Kids & Drug Use: Why do parents like to live in the dark?

The other day I had the opportunity to catch up with my cousin Sharon from Wisconsin.  We hadn't spoken in months, and while we had a lot to chat about, one of the first things she wanted to share with me was her experience at a local speaking event called Stairway to Heroine with Robert Stutman .  

Sharon was adamant about how much I would love Stutman's message because she knows how I feel about teens and drug/alcohol use.  However, she found one aspect of the evening very troubling:  how few parents actually showed up to hear this man's message.  

The event had been promoted extensively throughout the community and Mr. Stutman is a nationally-known speaker on the topic.  In addition, there is a drug problem in the area Sharon lives in. (Coincidentally, or maybe not so much so, there is a drug problem in my area of Texas as well.)  Sharon was dumb-founded as to why there were only a handful of people in the auditorium.

Although my cousin did not have to worry about alcohol or drug use with her older child (he is special needs), she also has a thirteen-year-old daughter and she works full-time in her school district.  Wanting to be proactive for her daughter, Sharon and her husband didn't think they should pass up this important educational event.

I told her I was sad to hear it, but the minimal attendance didn't surprise me one bit.  In fact, we suffer from the same issue in our neck of the woods.

Our conversation prompted me to really wonder why we have so few parents appearing to care about the use/abuse of drugs and alcohol in teens.  After some thought, I came up with a few theories as to why I believe this is happening:

  1. We [current parents of adolescents] take our parenting very, very seriously.  If we were to show up at an event about drug use in teens, someone might think we had a problem, didn't know what we were doing, or that we couldn't control our kid.  
  2. We just plain do not want to know, or acknowledge, anything negative might be going in our own home, or in the home our child might frequent.  
  3. Some parents, upon hearing a speaker or watching a documentary on drug and alcohol use, would then be forced to realize not only does their child potentially have a problem...but, they also have an alcohol or drug problem as well.
  4. Some parents are so embroiled in their own issues they cannot see what is actually happening in their child's life.
  5. If we don't take the time to get educated, it may not happen to us.  (The "ignorance is bliss" theory.)
  6. If the schools won't acknowledge the gravity of the problem, why would the parents? This would reflect poorly on our communities, right?  We cannot afford to have that happen.

In my opinion, the problem of our not "showing up" is really very minor compared to what I believe is truly going on with today's parents of adolescents.

The real problem is we have decided it's more important to make sure our children receive the "right" education/sports opportunities/social status than it is to develop close relationships with them.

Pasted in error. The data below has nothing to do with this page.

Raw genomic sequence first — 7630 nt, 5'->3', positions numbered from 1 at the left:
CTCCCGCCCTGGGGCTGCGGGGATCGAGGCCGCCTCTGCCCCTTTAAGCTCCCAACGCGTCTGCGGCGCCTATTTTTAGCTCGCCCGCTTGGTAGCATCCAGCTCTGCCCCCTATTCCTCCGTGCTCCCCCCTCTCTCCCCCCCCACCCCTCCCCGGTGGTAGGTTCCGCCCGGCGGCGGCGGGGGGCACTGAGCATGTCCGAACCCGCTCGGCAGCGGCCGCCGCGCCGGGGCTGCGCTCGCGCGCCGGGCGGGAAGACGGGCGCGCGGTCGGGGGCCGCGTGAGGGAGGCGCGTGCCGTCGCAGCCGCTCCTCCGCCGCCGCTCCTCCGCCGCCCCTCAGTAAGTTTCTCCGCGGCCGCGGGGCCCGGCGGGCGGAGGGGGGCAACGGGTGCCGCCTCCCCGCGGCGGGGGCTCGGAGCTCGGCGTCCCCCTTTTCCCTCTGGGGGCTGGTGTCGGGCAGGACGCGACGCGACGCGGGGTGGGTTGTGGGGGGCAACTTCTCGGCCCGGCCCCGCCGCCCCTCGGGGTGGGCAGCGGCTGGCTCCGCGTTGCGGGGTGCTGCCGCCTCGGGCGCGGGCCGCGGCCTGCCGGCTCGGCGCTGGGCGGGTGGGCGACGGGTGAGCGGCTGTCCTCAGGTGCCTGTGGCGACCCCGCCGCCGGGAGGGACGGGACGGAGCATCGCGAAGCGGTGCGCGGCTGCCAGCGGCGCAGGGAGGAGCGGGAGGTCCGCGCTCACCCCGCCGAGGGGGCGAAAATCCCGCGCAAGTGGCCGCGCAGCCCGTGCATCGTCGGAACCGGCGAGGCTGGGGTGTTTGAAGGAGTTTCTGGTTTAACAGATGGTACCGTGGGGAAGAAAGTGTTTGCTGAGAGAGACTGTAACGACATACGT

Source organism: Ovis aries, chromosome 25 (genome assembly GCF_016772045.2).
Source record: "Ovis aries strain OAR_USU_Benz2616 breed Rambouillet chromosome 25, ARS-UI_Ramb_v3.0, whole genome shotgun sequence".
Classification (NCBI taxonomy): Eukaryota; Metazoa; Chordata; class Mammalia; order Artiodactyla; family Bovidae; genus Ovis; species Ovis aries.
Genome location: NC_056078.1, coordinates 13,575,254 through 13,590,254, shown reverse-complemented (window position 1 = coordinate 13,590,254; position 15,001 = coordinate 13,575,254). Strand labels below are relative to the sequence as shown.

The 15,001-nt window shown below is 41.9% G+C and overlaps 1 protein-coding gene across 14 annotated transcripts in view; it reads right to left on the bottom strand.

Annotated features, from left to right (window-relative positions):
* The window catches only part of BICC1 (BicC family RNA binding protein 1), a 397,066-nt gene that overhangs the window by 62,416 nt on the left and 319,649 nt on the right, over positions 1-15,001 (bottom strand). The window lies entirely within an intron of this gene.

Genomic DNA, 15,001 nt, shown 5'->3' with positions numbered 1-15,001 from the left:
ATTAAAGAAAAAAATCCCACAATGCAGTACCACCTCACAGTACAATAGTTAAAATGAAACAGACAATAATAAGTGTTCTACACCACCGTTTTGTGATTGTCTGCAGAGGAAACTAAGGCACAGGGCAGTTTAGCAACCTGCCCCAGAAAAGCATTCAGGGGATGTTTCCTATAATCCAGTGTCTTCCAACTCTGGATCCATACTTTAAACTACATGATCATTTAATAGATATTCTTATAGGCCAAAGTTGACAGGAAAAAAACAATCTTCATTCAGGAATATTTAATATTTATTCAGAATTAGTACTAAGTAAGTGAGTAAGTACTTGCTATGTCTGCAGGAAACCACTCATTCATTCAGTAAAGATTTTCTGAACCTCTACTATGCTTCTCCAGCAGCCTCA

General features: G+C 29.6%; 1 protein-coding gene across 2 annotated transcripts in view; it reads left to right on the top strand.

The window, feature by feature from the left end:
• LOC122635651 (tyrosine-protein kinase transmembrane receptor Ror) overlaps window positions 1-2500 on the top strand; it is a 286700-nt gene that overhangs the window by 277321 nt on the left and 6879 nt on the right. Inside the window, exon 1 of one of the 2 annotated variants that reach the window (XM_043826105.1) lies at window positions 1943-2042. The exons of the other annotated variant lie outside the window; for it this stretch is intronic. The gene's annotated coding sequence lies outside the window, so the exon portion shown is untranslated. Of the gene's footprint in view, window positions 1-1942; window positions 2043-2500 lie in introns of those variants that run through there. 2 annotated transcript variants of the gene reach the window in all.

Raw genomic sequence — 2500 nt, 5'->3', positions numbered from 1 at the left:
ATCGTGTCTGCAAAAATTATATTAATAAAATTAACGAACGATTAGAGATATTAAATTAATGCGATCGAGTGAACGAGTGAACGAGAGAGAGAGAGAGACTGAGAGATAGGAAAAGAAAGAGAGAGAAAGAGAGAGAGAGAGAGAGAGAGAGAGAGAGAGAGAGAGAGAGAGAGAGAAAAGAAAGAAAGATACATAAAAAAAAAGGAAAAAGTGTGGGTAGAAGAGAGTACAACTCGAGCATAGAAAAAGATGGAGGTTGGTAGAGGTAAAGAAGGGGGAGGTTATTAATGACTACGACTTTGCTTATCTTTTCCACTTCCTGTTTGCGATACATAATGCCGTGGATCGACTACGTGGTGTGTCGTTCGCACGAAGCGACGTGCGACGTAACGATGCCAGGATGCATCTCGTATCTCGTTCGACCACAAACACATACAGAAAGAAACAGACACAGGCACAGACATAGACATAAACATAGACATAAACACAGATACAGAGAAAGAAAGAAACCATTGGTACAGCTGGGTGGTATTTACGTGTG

Let's face it:  We care more about making sure our kids have the necessary combination of (college-prep) academics, extracurricular activities, community service, and social standing to get into college and/or to receive scholarships than we do at making the time to build quality relationships within our families.

The truth hurts, doesn't it?

Here comes a second punch in the stomach:  our kids aren't buying it.  While on the surface some of them may be compliant for a while in the game we are playing (called their life), ultimately the relationship starts to crack and we begin to see the eye rolls, back talk, disrespect for parent and other authority.  In some cases (more often than we want to admit) their unhappiness can spiral into drug experimentation...regular use...and potentially addiction.  

I know this because I am the mother of an addict, I have worked with kids and their parents in the field of substance treatment, and because I spend a great deal of time observing (through reading/listening/watching) how families are interacting in today's culture.

I am convinced in order to raise children who can be satisfied with themselves and the world in which they live and work, we have got to change the way we approach our teens.  BEFORE they become teens if at all possible.

Which means spending less time and energy worrying about and trying to control the direction of their lives and more time and energy (a) getting to know who they really are, including what they care about and what direction THEY want to see for their life and (b) loving and supporting them no matter what we discover.

But, in order to desire to change the approach, we have to let go of what others might think or say, and what society tells us is important.  It takes a lot of courage because at it's core that means looking inside yourself to see where you might contribute to the problem.  

There is no shame in how we have been parenting, it's what we learned from our own parents.  But the time is now to shift the dynamic to understanding that as parents we can be part of the problem, or choose to be part of the solution.

I have chosen, at least in our home, to be a part of the solution.  My question for you is:  How is what you are doing as a parent working for you?  What would you be willing to do in order to have the relationships in your home be stronger?

Make the choice not to continue to live in the dark about drug use, or any other area your child might be struggling with.  They need you to wake up!